ATR-FTIR spectrometer was employed in this research. Due to its sensitivity, extreme wavenumber accuracy, and its speed high-resolution scan (0.1 ~ 0.005 cm 1). (Chowdhury et al. 2021).

The ATR-FTIR spectra of the hard-set materials of group I and group II and their subgroups with and without the addition of 3% TiO2NPs together with their components; powder and liquid were recorded within 24 h from setting presented in Figs. 3 and 4, respectively.

Fig. 3
figure 3

ATR-FTIR spectra of heat-cured denture individual components, control, and TiO2 NPs treated complete set specimens

Fig. 4
figure 4

ATR-FTIR spectra of microwave-cured denture individual components, control, and TiO2 NPs treated complete set specimens

The final presented spectrum of each inspected sample was the average of three replicate spectra recorded from three dissimilar measurements. The spectra display the typical absorption bands of the PMMA molecular composition; two medium-intensity broad peaks around 2950 cm−1 of the C–H, and a strong peak around 1440 cm−1 are assigned to C–C stretching vibrations. Two bands that appear strongly intense around 1720 cm−1 and 1148 cm−1 are specific to C=O and C–O stretching vibrations, respectively. The key absorption band in the polymerization process of the vinyl C = C group appears at 1638 cm−1 with medium peak height (Jawad et al. 2016). The spectral features before and after curing reveal no remarkable change except the decrease in peak height at 1636 cm−1. The addition of the TiO2NPs produced no observable effect on the characteristic absorption peaks of the polymerized resins. Relying on the quantitative analysis of the FTIR spectra, the polymerization rate of the hard-set resin was evaluated by using the absorbance ratio of the peak height (H) of the reacting aliphatic C = C group situated at 1636 cm−1 to that of non-reacting C–C group at 1440 cm−1 as an internal reference. The percentage degree of polymerization reaction (%DP) was calculated via the following equation (Khalil et al. 2007).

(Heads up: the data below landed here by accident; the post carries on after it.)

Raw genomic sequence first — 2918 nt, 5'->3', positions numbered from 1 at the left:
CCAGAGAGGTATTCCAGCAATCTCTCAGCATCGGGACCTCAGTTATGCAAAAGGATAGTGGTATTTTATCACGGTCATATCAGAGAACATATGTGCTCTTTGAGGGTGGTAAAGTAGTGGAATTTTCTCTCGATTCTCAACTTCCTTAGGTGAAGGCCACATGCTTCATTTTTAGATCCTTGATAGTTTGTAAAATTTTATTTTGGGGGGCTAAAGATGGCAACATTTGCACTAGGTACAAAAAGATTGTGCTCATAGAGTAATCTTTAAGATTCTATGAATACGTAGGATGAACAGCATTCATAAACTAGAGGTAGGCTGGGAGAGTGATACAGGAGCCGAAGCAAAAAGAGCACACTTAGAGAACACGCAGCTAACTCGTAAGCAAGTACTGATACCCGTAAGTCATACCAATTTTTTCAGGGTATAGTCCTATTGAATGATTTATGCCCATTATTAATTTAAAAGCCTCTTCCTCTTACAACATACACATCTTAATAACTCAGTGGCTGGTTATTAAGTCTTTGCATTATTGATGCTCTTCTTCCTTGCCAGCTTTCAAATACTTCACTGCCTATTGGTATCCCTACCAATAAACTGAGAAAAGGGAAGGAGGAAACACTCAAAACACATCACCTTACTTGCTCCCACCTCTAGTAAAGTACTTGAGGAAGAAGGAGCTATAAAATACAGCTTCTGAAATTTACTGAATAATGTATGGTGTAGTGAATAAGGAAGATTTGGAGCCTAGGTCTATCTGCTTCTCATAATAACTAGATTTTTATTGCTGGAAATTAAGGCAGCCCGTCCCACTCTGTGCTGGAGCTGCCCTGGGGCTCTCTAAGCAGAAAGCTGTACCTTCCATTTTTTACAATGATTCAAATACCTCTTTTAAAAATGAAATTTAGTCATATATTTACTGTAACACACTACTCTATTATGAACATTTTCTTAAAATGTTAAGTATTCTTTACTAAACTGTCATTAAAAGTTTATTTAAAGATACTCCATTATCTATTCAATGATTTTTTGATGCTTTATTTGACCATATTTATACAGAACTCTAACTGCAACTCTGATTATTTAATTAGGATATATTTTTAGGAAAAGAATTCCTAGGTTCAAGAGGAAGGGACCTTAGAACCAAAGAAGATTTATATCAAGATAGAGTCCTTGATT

$$\% {\text{DP }} = \, \left( {{1} - {\text{R}}_{{\text{p}}} /{\text{R}}_{{\text{m}}} } \right) \, \times {1}00$$

where Rp and Rm are the infrared absorbance ratio (H1636/H1440) of the hard-set polymer and the monomer, respectively.

All calculated values of the %DP for group I and group II, control and treated subgroups revealed that the addition of 3% TiO2NPs to the powder component of the resin either heat or microwave cured slightly reduced the polymerization degree by 1.93% for group I and 1.12% for group II. This may be owed to that the amount of titanium powder added slightly decreased the chance of direct contact between the liquid and the powder molecules.

TiO2NPs neither affected the chemical structure nor the polymerization mechanism of the used denture materials apart from a slight decrease in the %DP. This can be attributed to its nature of being a photocatalytic agent and not a thermo-catalytic one (Macwan et al. 2011). Since the incorporated TiO2NPs appeared to act just as filler without any chemical bonding with the PMMA, it may play a role in decreasing the curing shrinkage of the thermoset (Fernàndez-Francos et al. 2013).